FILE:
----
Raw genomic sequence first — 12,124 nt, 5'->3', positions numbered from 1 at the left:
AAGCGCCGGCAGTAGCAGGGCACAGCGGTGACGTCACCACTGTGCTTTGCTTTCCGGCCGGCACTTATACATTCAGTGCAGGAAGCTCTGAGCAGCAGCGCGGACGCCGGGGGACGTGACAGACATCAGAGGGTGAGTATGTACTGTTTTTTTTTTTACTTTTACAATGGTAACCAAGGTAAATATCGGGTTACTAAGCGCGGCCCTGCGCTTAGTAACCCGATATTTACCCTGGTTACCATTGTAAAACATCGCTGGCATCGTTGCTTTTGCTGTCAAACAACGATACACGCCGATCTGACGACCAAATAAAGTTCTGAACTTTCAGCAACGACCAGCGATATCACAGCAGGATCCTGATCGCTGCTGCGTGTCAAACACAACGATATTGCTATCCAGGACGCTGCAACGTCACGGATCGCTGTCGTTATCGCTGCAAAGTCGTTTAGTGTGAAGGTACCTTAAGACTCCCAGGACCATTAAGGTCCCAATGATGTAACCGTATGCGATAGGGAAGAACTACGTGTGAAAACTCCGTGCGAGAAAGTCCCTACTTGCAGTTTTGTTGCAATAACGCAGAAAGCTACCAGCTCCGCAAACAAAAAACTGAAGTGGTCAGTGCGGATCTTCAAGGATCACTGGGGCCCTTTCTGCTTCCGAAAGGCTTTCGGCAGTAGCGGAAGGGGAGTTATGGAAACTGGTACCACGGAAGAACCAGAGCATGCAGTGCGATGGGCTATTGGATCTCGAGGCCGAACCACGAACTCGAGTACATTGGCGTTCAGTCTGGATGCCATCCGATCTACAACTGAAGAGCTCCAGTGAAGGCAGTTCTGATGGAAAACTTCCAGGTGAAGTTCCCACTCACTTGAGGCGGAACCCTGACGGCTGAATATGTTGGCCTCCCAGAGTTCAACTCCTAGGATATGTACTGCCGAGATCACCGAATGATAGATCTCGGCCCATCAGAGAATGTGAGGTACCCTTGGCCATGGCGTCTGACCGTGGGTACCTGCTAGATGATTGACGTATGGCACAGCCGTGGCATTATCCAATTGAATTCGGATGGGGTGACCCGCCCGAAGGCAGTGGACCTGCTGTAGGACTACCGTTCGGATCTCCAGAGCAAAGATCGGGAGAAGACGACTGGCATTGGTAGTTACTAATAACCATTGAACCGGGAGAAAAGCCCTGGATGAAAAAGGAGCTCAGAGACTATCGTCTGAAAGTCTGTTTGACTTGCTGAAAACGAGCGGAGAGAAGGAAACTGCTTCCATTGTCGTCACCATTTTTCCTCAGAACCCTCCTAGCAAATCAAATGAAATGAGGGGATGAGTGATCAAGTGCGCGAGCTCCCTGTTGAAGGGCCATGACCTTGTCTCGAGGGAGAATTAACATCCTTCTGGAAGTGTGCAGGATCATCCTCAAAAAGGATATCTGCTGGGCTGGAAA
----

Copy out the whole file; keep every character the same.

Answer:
Raw genomic sequence first — 12,124 nt, 5'->3', positions numbered from 1 at the left:
AAGCGCCGGCAGTAGCAGGGCACAGCGGTGACGTCACCACTGTGCTTTGCTTTCCGGCCGGCACTTATACATTCAGTGCAGGAAGCTCTGAGCAGCAGCGCGGACGCCGGGGGACGTGACAGACATCAGAGGGTGAGTATGTACTGTTTTTTTTTTTACTTTTACAATGGTAACCAAGGTAAATATCGGGTTACTAAGCGCGGCCCTGCGCTTAGTAACCCGATATTTACCCTGGTTACCATTGTAAAACATCGCTGGCATCGTTGCTTTTGCTGTCAAACAACGATACACGCCGATCTGACGACCAAATAAAGTTCTGAACTTTCAGCAACGACCAGCGATATCACAGCAGGATCCTGATCGCTGCTGCGTGTCAAACACAACGATATTGCTATCCAGGACGCTGCAACGTCACGGATCGCTGTCGTTATCGCTGCAAAGTCGTTTAGTGTGAAGGTACCTTAAGACTCCCAGGACCATTAAGGTCCCAATGATGTAACCGTATGCGATAGGGAAGAACTACGTGTGAAAACTCCGTGCGAGAAAGTCCCTACTTGCAGTTTTGTTGCAATAACGCAGAAAGCTACCAGCTCCGCAAACAAAAAACTGAAGTGGTCAGTGCGGATCTTCAAGGATCACTGGGGCCCTTTCTGCTTCCGAAAGGCTTTCGGCAGTAGCGGAAGGGGAGTTATGGAAACTGGTACCACGGAAGAACCAGAGCATGCAGTGCGATGGGCTATTGGATCTCGAGGCCGAACCACGAACTCGAGTACATTGGCGTTCAGTCTGGATGCCATCCGATCTACAACTGAAGAGCTCCAGTGAAGGCAGTTCTGATGGAAAACTTCCAGGTGAAGTTCCCACTCACTTGAGGCGGAACCCTGACGGCTGAATATGTTGGCCTCCCAGAGTTCAACTCCTAGGATATGTACTGCCGAGATCACCGAATGATAGATCTCGGCCCATCAGAGAATGTGAGGTACCCTTGGCCATGGCGTCTGACCGTGGGTACCTGCTAGATGATTGACGTATGGCACAGCCGTGGCATTATCCAATTGAATTCGGATGGGGTGACCCGCCCGAAGGCAGTGGACCTGCTGTAGGACTACCGTTCGGATCTCCAGAGCAAAGATCGGGAGAAGACGACTGGCATTGGTAGTTACTAATAACCATTGAACCGGGAGAAAAGCCCTGGATGAAAAAGGAGCTCAGAGACTATCGTCTGAAAGTCTGTTTGACTTGCTGAAAACGAGCGGAGAGAAGGAAACTGCTTCCATTGTCGTCACCATTTTTCCTCAGAACCCTCCTAGCAAATCAAATGAAATGAGGGGATGAGTGATCAAGTGCGCGAGCTCCCTGTTGAAGGGCCATGACCTTGTCTCGAGGGAGAATTAACATCCTTCTGGAAGTGTGCAGGATCATCCTCAAAAAGGATATCTGCTGGGCTGGAAA